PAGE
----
Body’s defense mechanism worsens asthma symptoms

MUHC scientists have discovered that our body’s own defense mechanism causes some of the most serious asthma symptoms. The study by MUHC researchers Dr. David Ramos-Barbón, Dr. Elizabeth Fixman and Dr. James Martin, published in a recent issue of Journal of Clinical Investigation (JCI), reveals that T lymphocytes–our body’s defense cells–are responsible for the airway thickening, which increases the chances of a dangerous asthma attack. The discovery provides hope that new treatments might be developed to combat the disease, which currently has no cure.

Asthma symptoms are triggered by two factors: inflammation of the airways in the lungs, and thickening of airway muscle in the bronchi–an irreversible condition that doctors refer to as airway remodeling. Certain allergens–commonly dust and animal hair–can trigger inflammation, but the causes of airway remodeling (and the link between the two) have remained a mystery. MUHC researchers have now discovered that remodeling is actually caused by T lymphocytes–part of our body’s own defense mechanism. “T lymphocytes are the traffic cops of the cellular world,” says Dr. Ramos-Barbón. Where antigens are present, T lymphocytes can be found directing the body’s defense mechanism, which in the case of asthmatics results in airway remodeling. “This is a natural response designed to protect the body from disease,” notes Dr. Ramos-Barbón. “But in this case it actually promotes conditions that favour asthma, leading to increased symptoms such as coughing and difficulty breathing.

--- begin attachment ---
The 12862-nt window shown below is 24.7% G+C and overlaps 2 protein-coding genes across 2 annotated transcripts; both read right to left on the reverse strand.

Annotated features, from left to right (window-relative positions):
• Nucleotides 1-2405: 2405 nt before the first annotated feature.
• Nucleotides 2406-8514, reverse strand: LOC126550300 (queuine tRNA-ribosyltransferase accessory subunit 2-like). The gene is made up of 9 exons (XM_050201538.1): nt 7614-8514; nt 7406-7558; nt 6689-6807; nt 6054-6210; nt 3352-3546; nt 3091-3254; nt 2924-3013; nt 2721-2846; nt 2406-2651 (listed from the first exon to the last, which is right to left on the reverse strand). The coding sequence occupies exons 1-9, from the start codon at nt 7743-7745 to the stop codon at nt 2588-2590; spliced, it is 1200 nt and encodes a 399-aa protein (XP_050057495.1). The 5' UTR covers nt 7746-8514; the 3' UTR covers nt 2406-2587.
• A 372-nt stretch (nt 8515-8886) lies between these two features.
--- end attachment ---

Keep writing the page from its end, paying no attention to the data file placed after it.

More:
To make their discovery, researchers at the MUHC removed T lymphocytes from asthmatic rats, made them fluorescent by adding a jellyfish gene, and then transplanted them into non-asthmatic rats. “The fluorescence allowed us to track the movement of the T lymphocytes and determine their effect on the non-asthmatic rats,” says Dr. Ramos-Barbón. Researchers were surprised to discover that the T lymphocytes moved directly to–and infiltrated–the airway walls of the non-asthmatic rats, causing extensive remodeling. Moreover, researchers discovered that the T lymphocytes must be in direct contact with the cells of the airway wall in order to cause remodeling.

“The next step is to develop mechanisms to interrupt this process and combat asthma,” says Dr. Ramos-Barbón, who was presented the Eldon R. Smith Award for this research at the inaugural National Research Forum for Young Investigators in Circulatory and Respiratory Health, a major training and educational initiative of the CIHR Institute of Circulatory and Respiratory Health.

“This discovery is particularly exciting because it provides insight as to how the body’s own CD4 T lymphocytes cause the thickening of the airway muscle, which increases the chances of a dangerous asthma attack. This research opens up new ways to prevent and treat asthma and its complications,” said Dr. Bhagirath Singh, Scientific Director of CIHR’s Institute of Infection and Immunity. “Continued research is key to advancements and hope for new diagnostic tests and treatments.”

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